(Bloomberg) -- A record 27 million Latinos are eligible to vote this fall, according to the Pew Research Center, and the latest polls suggest they'll be voting for Hillary Clinton (or against Donald Trump) by a 40-point margin.
Trump has argued throughout his presidential campaign that recent immigrants aren’t assimilating as waves of immigrants from Europe did 100 years ago. “We have to have assimilation. To have a country, we have to have assimilation,” he has said. “This is a country where we speak English, not Spanish.”
But millions of Hispanics are assimilating at least as well as Europeans did a century ago, research shows. Second-generation immigrants from Cuba and Central and South America already exceed native whites in measures of education and career success. Second-generation Mexican Americans, the largest Hispanic ethnic group in the U.S., still lag behind other groups in educational and occupational achievement but are quickly closing gaps with Americans who have been in the U.S. for generations.
This progress wasn’t inevitable. Sociologists have worried for decades that immigrants who arrived since the 1960s would face a different socioeconomic fate than the waves of European immigrants who arrived early in the 20th century. Are there still enough good-paying working-class jobs in the U.S. to allow new generations of immigrants to climb the ladder? Will nonwhite immigrants from Latin America, Asia, and Africa face racial discrimination that would limit their economic success?
The data tell a more optimistic story. One of the most comprehensive studies in recent years, published by Columbia University last fall in International Migration Review, looked at U.S. Census Bureau surveys of about 60,000 households. It compared how second-generation Hispanics, aged 25 to 40, are faring compared with Americans who have been in the U.S. for three or more generations. It looked at both education and job status, using a 10-point scale that puts managers and professionals at the top.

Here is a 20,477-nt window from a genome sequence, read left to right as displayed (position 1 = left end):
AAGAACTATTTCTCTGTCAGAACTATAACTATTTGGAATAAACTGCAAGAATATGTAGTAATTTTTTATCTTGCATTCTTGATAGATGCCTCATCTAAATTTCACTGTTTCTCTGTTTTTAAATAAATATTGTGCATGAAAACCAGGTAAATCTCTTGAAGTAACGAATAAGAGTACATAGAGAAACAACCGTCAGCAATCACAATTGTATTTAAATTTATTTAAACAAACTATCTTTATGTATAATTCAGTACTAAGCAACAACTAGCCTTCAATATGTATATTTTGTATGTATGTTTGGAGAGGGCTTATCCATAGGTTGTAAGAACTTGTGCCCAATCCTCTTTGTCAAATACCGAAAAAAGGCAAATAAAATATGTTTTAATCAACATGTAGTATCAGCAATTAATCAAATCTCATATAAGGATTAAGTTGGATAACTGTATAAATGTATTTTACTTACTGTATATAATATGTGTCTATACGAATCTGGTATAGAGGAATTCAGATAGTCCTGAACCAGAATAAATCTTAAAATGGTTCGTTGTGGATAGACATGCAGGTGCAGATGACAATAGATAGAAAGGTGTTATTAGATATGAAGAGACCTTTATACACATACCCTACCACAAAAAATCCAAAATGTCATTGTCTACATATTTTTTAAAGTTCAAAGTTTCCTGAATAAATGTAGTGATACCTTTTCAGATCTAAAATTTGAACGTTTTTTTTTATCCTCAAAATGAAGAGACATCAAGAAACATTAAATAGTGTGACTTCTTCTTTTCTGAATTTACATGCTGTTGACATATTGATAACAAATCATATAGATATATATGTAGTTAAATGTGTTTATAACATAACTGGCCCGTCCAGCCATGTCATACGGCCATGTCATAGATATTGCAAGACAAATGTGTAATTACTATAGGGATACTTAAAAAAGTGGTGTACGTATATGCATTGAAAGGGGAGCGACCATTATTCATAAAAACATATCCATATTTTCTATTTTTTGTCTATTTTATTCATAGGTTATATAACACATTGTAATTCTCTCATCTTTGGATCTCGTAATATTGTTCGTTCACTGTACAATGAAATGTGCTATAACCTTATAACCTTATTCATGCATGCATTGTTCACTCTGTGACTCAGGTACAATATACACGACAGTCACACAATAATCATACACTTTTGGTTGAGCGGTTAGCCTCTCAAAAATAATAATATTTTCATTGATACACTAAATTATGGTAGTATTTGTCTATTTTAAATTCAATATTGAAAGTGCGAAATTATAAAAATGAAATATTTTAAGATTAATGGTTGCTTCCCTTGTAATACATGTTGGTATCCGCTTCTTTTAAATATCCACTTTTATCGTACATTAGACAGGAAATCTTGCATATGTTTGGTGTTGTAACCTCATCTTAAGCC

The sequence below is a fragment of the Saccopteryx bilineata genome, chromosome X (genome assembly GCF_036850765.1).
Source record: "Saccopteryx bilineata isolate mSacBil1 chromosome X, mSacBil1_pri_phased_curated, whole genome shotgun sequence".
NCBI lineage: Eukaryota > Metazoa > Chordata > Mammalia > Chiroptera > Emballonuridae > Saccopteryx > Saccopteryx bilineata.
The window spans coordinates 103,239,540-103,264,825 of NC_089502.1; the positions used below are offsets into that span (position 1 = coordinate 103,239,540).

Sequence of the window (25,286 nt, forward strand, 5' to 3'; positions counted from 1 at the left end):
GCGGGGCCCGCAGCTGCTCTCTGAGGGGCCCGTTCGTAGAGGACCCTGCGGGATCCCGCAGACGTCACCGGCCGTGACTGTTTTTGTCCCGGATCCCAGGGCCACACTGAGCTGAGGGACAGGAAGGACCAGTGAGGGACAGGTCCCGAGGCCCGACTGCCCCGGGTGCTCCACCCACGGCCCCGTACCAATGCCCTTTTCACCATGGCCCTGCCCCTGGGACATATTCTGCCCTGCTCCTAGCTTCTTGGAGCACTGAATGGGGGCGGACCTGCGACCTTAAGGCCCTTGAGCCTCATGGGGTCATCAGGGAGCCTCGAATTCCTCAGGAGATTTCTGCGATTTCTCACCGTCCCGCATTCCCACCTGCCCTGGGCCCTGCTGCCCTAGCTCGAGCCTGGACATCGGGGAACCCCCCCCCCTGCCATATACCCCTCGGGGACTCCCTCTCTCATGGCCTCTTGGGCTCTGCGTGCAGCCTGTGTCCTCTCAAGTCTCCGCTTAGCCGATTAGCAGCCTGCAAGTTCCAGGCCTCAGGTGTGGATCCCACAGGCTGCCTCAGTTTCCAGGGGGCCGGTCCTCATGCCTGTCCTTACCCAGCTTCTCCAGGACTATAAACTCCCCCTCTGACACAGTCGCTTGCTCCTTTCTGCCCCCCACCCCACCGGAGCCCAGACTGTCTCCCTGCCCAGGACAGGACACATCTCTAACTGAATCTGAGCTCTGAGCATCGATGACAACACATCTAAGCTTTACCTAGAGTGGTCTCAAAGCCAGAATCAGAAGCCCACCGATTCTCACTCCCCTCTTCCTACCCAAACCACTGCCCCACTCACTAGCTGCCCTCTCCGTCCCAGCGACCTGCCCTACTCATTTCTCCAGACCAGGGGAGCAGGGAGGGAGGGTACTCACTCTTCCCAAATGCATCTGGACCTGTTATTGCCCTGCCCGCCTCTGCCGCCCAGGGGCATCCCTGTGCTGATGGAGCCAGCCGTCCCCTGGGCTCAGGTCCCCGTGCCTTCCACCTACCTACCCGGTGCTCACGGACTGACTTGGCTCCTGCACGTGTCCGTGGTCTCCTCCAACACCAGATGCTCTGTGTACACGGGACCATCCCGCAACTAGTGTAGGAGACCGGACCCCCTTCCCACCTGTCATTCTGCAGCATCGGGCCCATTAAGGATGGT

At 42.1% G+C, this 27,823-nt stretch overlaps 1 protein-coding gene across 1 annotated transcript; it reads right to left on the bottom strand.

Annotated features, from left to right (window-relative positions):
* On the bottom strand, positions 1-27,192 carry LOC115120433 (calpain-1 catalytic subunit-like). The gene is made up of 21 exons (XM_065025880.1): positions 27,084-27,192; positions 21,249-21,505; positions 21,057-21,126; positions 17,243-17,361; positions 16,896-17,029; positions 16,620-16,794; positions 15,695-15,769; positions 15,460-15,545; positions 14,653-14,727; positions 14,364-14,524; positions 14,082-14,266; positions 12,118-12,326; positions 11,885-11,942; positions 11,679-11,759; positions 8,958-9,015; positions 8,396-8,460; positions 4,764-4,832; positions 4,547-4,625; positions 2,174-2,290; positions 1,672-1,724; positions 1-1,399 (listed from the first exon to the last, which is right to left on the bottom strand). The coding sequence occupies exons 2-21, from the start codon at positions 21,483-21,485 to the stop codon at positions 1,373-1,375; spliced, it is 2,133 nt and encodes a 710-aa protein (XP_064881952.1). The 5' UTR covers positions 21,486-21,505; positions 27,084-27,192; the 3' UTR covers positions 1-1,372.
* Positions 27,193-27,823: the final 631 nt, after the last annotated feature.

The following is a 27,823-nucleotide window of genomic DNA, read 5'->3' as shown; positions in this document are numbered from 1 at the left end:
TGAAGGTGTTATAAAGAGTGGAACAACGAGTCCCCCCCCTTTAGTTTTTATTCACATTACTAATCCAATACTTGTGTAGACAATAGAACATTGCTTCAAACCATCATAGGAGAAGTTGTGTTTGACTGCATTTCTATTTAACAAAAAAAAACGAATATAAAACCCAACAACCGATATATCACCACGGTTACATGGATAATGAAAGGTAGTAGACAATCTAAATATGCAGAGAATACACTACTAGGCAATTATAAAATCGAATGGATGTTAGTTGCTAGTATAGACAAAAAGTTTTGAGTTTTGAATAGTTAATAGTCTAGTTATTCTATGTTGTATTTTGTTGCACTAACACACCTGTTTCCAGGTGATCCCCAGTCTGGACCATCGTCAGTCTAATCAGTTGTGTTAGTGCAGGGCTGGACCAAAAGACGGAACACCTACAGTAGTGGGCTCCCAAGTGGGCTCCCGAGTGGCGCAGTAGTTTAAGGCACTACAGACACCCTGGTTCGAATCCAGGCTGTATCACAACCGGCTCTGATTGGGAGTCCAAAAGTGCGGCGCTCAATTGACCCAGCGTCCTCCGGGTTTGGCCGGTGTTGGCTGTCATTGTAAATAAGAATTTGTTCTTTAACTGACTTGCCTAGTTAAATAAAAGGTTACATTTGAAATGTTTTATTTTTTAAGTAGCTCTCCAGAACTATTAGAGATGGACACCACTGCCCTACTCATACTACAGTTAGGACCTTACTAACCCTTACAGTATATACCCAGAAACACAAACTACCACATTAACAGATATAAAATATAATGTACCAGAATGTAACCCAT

Van Tran, a sociology professor who co-authored the study, said he isn’t surprised that Mexicans have lower-status jobs and less education than other Latino groups. It's not because they’re not working hard enough, he said, but because many of their parents arrived in the U.S. with much less education than other groups did.
The process of assimilation is rarely a one-generation project. Tran is an immigrant himself. The 37-year-old was born in Vietnam, raised mostly in refugee camps in Thailand, and arrived in New York at 19.
“As an immigrant, I can only try as hard as I can to become American,” Tran said. “But I will still speak English with an accent. I will still be, in some ways, different.”
When the European immigrants arrived, social scientists predicted it could take Italians, Jews, and other groups as many as 12 generations to assimilate. By most measures, it ended up taking them about three generations to catch up with whites long in the U.S.
Just how well are second-generation Hispanic immigrants doing at closing the remaining gap?
To find out, Tran and his colleague Nicol Valdez compared second-generation Hispanics with first-generation Latinos 25 years older. Second-generation Mexicans are making more progress than any other group, the results show, gaining 4.4 years of education over the previous generation. They’re also moving up the career track quickly, second only to immigrants from El Salvador, Guatemala, and Honduras.
Scholars remain worried about the assimilation of undocumented immigrants, whose legal status limits economic advancement of first-generation immigrants and their children as well. Undocumented workers provide U.S. citizens with cheaper services, from food delivery to lawn care, Tran noted, but the result is a population that is “increasingly living in the shadows of our very affluent society.”
Still, he said, “I’m very optimistic about the future of the second generation, the children of immigrants. Despite a lot of the barriers facing them, the data convincingly points to upward social mobility.”